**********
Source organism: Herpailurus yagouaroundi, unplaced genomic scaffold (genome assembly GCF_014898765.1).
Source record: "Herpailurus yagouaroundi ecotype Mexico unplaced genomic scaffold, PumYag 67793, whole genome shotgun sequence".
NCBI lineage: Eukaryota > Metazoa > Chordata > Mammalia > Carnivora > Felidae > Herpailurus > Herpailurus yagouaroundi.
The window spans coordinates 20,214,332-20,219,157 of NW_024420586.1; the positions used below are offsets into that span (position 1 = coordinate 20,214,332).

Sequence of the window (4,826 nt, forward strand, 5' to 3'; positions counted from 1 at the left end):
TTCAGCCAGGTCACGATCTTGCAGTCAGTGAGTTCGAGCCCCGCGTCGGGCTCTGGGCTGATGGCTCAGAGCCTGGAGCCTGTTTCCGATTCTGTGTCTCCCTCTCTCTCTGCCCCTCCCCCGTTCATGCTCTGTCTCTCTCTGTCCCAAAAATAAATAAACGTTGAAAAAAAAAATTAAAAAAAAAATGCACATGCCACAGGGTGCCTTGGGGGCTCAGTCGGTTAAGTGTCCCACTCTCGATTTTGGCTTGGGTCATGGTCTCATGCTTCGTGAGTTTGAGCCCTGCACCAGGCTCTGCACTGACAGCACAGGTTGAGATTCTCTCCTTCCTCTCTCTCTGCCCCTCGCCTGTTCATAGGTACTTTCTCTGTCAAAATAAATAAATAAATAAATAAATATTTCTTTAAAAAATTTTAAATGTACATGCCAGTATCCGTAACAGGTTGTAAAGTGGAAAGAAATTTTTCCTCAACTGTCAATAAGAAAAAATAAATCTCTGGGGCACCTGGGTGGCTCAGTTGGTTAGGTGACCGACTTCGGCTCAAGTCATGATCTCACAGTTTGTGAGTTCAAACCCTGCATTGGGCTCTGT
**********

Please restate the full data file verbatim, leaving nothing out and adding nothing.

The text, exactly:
Source organism: Herpailurus yagouaroundi, unplaced genomic scaffold (genome assembly GCF_014898765.1).
Source record: "Herpailurus yagouaroundi ecotype Mexico unplaced genomic scaffold, PumYag 67793, whole genome shotgun sequence".
NCBI lineage: Eukaryota > Metazoa > Chordata > Mammalia > Carnivora > Felidae > Herpailurus > Herpailurus yagouaroundi.
The window spans coordinates 20,214,332-20,219,157 of NW_024420586.1; the positions used below are offsets into that span (position 1 = coordinate 20,214,332).

Sequence of the window (4,826 nt, forward strand, 5' to 3'; positions counted from 1 at the left end):
TTCAGCCAGGTCACGATCTTGCAGTCAGTGAGTTCGAGCCCCGCGTCGGGCTCTGGGCTGATGGCTCAGAGCCTGGAGCCTGTTTCCGATTCTGTGTCTCCCTCTCTCTCTGCCCCTCCCCCGTTCATGCTCTGTCTCTCTCTGTCCCAAAAATAAATAAACGTTGAAAAAAAAAATTAAAAAAAAAATGCACATGCCACAGGGTGCCTTGGGGGCTCAGTCGGTTAAGTGTCCCACTCTCGATTTTGGCTTGGGTCATGGTCTCATGCTTCGTGAGTTTGAGCCCTGCACCAGGCTCTGCACTGACAGCACAGGTTGAGATTCTCTCCTTCCTCTCTCTCTGCCCCTCGCCTGTTCATAGGTACTTTCTCTGTCAAAATAAATAAATAAATAAATAAATATTTCTTTAAAAAATTTTAAATGTACATGCCAGTATCCGTAACAGGTTGTAAAGTGGAAAGAAATTTTTCCTCAACTGTCAATAAGAAAAAATAAATCTCTGGGGCACCTGGGTGGCTCAGTTGGTTAGGTGACCGACTTCGGCTCAAGTCATGATCTCACAGTTTGTGAGTTCAAACCCTGCATTGGGCTCTGT